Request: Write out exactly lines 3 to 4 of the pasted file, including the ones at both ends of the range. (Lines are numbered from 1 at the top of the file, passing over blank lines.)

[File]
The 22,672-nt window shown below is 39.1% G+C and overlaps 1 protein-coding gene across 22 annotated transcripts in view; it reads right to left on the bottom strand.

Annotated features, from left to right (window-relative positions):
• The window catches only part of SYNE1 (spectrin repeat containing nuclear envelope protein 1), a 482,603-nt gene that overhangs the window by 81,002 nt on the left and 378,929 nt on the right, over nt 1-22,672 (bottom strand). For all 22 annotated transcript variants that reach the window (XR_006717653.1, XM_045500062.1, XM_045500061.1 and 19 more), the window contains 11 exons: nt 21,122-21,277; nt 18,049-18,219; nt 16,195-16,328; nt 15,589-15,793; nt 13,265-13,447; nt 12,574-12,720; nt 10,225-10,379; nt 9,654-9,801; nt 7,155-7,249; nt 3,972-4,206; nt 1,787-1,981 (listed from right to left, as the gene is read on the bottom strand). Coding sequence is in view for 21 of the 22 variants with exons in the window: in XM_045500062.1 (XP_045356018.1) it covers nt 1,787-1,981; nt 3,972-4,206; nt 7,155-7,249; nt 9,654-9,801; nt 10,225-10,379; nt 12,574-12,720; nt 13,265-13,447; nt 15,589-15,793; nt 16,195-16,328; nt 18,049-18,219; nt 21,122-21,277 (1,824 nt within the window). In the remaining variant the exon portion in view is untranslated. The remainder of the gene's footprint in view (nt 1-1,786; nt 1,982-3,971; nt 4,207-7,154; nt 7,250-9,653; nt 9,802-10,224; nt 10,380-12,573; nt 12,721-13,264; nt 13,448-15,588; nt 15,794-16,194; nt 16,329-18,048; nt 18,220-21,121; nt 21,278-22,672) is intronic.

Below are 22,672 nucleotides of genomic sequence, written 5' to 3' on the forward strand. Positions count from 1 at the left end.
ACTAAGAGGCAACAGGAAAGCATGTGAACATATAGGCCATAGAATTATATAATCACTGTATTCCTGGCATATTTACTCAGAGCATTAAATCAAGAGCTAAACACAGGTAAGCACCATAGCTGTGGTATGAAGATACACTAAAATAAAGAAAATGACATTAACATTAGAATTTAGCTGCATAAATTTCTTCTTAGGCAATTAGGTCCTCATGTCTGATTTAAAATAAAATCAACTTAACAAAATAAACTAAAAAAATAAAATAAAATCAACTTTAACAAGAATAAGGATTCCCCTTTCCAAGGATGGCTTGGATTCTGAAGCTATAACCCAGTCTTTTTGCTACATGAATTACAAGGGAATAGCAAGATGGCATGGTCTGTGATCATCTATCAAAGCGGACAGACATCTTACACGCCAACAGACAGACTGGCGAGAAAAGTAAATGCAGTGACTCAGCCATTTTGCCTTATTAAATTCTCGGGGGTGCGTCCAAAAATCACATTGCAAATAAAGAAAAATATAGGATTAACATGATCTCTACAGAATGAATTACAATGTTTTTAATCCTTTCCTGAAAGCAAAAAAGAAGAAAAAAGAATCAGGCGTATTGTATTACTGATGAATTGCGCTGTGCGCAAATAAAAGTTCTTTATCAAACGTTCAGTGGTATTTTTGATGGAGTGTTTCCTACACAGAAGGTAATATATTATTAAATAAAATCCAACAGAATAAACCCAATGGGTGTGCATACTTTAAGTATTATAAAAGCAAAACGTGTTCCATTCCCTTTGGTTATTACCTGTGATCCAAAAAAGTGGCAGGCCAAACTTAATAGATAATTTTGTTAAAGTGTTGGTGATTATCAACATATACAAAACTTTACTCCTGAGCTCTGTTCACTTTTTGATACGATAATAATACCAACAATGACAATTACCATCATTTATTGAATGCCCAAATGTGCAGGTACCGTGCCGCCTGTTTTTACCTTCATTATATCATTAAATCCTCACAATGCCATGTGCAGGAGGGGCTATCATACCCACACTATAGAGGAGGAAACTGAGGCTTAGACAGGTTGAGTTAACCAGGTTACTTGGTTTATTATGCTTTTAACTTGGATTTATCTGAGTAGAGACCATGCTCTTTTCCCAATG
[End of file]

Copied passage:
• The window catches only part of SYNE1 (spectrin repeat containing nuclear envelope protein 1), a 482,603-nt gene that overhangs the window by 81,002 nt on the left and 378,929 nt on the right, over nt 1-22,672 (bottom strand). For all 22 annotated transcript variants that reach the window (XR_006717653.1, XM_045500062.1, XM_045500061.1 and 19 more), the window contains 11 exons: nt 21,122-21,277; nt 18,049-18,219; nt 16,195-16,328; nt 15,589-15,793; nt 13,265-13,447; nt 12,574-12,720; nt 10,225-10,379; nt 9,654-9,801; nt 7,155-7,249; nt 3,972-4,206; nt 1,787-1,981 (listed from right to left, as the gene is read on the bottom strand). Coding sequence is in view for 21 of the 22 variants with exons in the window: in XM_045500062.1 (XP_045356018.1) it covers nt 1,787-1,981; nt 3,972-4,206; nt 7,155-7,249; nt 9,654-9,801; nt 10,225-10,379; nt 12,574-12,720; nt 13,265-13,447; nt 15,589-15,793; nt 16,195-16,328; nt 18,049-18,219; nt 21,122-21,277 (1,824 nt within the window). In the remaining variant the exon portion in view is untranslated. The remainder of the gene's footprint in view (nt 1-1,786; nt 1,982-3,971; nt 4,207-7,154; nt 7,250-9,653; nt 9,802-10,224; nt 10,380-12,573; nt 12,721-13,264; nt 13,448-15,588; nt 15,794-16,194; nt 16,329-18,048; nt 18,220-21,121; nt 21,278-22,672) is intronic.

Below are 22,672 nucleotides of genomic sequence, written 5' to 3' on the forward strand. Positions count from 1 at the left end.